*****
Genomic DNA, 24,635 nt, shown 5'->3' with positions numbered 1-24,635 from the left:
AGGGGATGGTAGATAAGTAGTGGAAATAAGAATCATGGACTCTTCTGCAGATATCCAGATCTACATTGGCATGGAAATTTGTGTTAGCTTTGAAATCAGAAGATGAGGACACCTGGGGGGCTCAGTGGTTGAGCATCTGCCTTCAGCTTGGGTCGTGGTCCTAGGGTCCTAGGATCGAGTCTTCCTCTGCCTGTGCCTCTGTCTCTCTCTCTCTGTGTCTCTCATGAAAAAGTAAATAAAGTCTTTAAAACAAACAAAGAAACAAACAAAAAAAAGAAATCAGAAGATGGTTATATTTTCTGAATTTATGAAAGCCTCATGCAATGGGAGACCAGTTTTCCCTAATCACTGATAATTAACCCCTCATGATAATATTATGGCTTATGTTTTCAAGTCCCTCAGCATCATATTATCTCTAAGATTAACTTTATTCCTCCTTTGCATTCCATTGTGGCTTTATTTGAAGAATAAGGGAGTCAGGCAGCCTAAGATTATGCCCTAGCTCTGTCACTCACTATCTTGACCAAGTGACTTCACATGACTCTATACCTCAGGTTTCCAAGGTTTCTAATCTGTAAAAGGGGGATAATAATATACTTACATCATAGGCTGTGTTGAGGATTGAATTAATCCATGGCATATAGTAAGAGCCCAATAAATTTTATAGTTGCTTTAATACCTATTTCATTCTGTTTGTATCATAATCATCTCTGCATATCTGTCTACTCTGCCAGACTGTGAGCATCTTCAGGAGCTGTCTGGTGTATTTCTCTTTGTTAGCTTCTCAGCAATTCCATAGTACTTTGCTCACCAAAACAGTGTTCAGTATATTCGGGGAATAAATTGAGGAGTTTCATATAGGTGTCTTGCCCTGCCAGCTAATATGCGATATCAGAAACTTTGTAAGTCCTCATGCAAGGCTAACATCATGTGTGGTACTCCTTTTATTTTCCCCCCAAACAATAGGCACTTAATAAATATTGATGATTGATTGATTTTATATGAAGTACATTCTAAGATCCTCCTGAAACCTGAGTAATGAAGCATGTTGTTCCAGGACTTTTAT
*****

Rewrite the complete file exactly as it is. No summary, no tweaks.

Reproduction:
Genomic DNA, 24,635 nt, shown 5'->3' with positions numbered 1-24,635 from the left:
AGGGGATGGTAGATAAGTAGTGGAAATAAGAATCATGGACTCTTCTGCAGATATCCAGATCTACATTGGCATGGAAATTTGTGTTAGCTTTGAAATCAGAAGATGAGGACACCTGGGGGGCTCAGTGGTTGAGCATCTGCCTTCAGCTTGGGTCGTGGTCCTAGGGTCCTAGGATCGAGTCTTCCTCTGCCTGTGCCTCTGTCTCTCTCTCTCTGTGTCTCTCATGAAAAAGTAAATAAAGTCTTTAAAACAAACAAAGAAACAAACAAAAAAAAGAAATCAGAAGATGGTTATATTTTCTGAATTTATGAAAGCCTCATGCAATGGGAGACCAGTTTTCCCTAATCACTGATAATTAACCCCTCATGATAATATTATGGCTTATGTTTTCAAGTCCCTCAGCATCATATTATCTCTAAGATTAACTTTATTCCTCCTTTGCATTCCATTGTGGCTTTATTTGAAGAATAAGGGAGTCAGGCAGCCTAAGATTATGCCCTAGCTCTGTCACTCACTATCTTGACCAAGTGACTTCACATGACTCTATACCTCAGGTTTCCAAGGTTTCTAATCTGTAAAAGGGGGATAATAATATACTTACATCATAGGCTGTGTTGAGGATTGAATTAATCCATGGCATATAGTAAGAGCCCAATAAATTTTATAGTTGCTTTAATACCTATTTCATTCTGTTTGTATCATAATCATCTCTGCATATCTGTCTACTCTGCCAGACTGTGAGCATCTTCAGGAGCTGTCTGGTGTATTTCTCTTTGTTAGCTTCTCAGCAATTCCATAGTACTTTGCTCACCAAAACAGTGTTCAGTATATTCGGGGAATAAATTGAGGAGTTTCATATAGGTGTCTTGCCCTGCCAGCTAATATGCGATATCAGAAACTTTGTAAGTCCTCATGCAAGGCTAACATCATGTGTGGTACTCCTTTTATTTTCCCCCCAAACAATAGGCACTTAATAAATATTGATGATTGATTGATTTTATATGAAGTACATTCTAAGATCCTCCTGAAACCTGAGTAATGAAGCATGTTGTTCCAGGACTTTTAT